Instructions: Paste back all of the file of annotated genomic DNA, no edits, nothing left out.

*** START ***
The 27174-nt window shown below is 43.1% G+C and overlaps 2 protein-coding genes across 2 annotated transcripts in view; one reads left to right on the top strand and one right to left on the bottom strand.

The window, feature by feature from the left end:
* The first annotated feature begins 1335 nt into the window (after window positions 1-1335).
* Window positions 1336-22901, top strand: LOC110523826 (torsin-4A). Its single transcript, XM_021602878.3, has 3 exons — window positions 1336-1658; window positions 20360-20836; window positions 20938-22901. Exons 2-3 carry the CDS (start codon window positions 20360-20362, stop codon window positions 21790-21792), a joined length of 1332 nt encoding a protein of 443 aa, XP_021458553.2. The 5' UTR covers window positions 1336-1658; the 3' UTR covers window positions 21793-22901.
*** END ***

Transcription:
The 27174-nt window shown below is 43.1% G+C and overlaps 2 protein-coding genes across 2 annotated transcripts in view; one reads left to right on the top strand and one right to left on the bottom strand.

The window, feature by feature from the left end:
* The first annotated feature begins 1335 nt into the window (after window positions 1-1335).
* Window positions 1336-22901, top strand: LOC110523826 (torsin-4A). Its single transcript, XM_021602878.3, has 3 exons — window positions 1336-1658; window positions 20360-20836; window positions 20938-22901. Exons 2-3 carry the CDS (start codon window positions 20360-20362, stop codon window positions 21790-21792), a joined length of 1332 nt encoding a protein of 443 aa, XP_021458553.2. The 5' UTR covers window positions 1336-1658; the 3' UTR covers window positions 21793-22901.